The Difference Between Condos and Co-Ops: The Ultimate Guide

Ever wonder about the difference between a condo and a co-op? That’s a great question!

Both options are typically multi-unit, and you can find in-unit laundry, a doorman, and pet-friendly policies no matter the category of the home you choose. Both co-ops and condos have boards, and you’re going to pay fees no matter where you move. So, the two are basically the same thing...right?

Nope! The differences between condos and co-ops can actually have a big impact on what your new home will be like. But don’t worry. With this comprehensive guide in hand, you’ll be fully informed and ready to choose whether a condo or a co-op is right for you. 

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So first things first, some definitions. 

What exactly is a co-op?

Co-op is short for housing cooperative. In cooperative housing, instead of owning a specific unit, you own shares in a corporation. This means that co-ops are not considered real property. However, co-ops may be treated as real property for tax purposes.

Purchasing co-op shares gives you a big say in decisions relating to the building. Whether it’s decorations for the roof or allowing a new neighbor to move in, you get a voice. The downside is, however, that as part owner, you have to help pay for those new rooftop decorations. Co-op members also split the cost of other expenses, whether it’s air conditioning repairs or a new elevator.

In large co-ops, board members are elected from among residents. Board members are responsible for collecting fees, enforcing rules, and handling some building decisions, like which plumber to hire. Larger co-ops usually hire a management company to address the day-to-day obligations of building maintenance and collection of maintenance fees. These management companies are typically selected and approved by the board.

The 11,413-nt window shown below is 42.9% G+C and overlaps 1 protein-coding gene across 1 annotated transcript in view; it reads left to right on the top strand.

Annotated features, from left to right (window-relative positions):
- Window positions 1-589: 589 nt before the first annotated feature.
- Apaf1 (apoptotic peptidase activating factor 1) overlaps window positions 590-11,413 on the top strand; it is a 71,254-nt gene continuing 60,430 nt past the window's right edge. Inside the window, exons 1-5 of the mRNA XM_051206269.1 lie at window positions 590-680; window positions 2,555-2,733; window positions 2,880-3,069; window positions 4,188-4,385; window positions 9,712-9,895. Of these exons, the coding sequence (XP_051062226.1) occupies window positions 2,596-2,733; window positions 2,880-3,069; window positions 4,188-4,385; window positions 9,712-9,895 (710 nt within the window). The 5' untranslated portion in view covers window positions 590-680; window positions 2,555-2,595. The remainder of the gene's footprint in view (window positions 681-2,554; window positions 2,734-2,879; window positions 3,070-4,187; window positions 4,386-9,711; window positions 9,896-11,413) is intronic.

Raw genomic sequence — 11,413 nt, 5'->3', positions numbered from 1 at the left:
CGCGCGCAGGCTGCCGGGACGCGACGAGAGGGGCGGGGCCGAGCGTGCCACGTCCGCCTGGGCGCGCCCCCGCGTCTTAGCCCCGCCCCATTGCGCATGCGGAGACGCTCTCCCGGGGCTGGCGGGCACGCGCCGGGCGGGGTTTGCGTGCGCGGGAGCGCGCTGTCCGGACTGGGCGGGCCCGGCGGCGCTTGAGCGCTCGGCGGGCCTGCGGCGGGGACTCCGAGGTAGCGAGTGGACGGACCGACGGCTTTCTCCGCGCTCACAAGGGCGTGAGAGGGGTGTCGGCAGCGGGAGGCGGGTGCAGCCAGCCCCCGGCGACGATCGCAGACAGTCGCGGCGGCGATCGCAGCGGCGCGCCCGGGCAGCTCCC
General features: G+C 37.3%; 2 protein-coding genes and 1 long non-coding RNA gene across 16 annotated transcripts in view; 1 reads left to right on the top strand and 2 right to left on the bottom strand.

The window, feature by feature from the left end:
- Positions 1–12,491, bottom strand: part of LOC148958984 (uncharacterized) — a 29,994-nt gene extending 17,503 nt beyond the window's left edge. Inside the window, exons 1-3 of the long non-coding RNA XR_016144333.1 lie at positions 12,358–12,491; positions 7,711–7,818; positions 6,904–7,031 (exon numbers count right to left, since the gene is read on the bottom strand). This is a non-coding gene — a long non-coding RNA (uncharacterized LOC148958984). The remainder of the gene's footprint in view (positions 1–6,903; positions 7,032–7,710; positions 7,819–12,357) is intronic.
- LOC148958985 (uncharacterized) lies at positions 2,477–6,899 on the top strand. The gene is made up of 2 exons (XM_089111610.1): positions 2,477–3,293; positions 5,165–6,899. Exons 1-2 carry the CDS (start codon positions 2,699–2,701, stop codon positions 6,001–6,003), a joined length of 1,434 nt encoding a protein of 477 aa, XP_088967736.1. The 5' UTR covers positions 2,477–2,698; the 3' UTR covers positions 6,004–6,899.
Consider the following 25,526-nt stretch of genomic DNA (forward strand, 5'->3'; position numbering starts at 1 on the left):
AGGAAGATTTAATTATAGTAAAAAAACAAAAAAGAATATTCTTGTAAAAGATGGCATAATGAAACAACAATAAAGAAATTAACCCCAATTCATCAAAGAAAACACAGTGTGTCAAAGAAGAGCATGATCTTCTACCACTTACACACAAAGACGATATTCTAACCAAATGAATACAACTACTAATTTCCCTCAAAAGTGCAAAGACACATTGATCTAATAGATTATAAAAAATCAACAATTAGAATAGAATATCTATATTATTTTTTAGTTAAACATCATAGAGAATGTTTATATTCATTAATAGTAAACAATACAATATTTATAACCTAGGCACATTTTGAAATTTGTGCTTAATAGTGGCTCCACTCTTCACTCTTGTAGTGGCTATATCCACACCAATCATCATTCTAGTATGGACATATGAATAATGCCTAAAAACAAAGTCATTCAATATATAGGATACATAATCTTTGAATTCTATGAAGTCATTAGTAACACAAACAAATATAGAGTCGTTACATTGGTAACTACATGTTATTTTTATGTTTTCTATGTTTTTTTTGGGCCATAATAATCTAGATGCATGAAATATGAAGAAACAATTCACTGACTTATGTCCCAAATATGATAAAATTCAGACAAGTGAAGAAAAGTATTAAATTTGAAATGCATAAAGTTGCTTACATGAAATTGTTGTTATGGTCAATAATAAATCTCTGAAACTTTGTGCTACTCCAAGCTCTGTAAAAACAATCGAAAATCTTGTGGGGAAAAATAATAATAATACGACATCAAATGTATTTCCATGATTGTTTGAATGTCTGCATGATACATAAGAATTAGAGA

In smaller co-ops, the building may be entirely self-managed. This means that residents shovel snow, rotate turns taking out the trash, and even handle tasks such as arranging for boiler repairs or refinancing the building mortgage.

Now, what exactly is a condo?

Unlike buying shares in a co-op, when you buy a condo, you purchase real property: the space within the four walls of your home, as well as part of the shared community amenities.

Condos and co-ops get confused sometimes because like co-op shareholders, condo owners are also required to contribute to building expenses. Think elevator repairs, landscaping (even the grass in front of your unit), and pool maintenance. Condo owners pay fees in the form of dues to a homeowners association (HOA). Members of this HOA are elected from among the condo’s residents and are often collectively referred to as a condo board.

The condo board enforces community rules and manages the upkeep of the condo’s shared amenities. Many condo boards choose to hire a property management company to handle these tasks and other day-to-day responsibilities.

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So what’s the difference between a condo and a co-op?

At first glance, condos and co-ops may appear similar. In both cases, residents pay fees towards the maintenance and repair of shared amenities. However, there are some significant differences that can impact which option is right for you. Before purchasing either a condo or a co-op, make sure you are crystal-clear on the distinctions.

So let’s break it down!

What You Own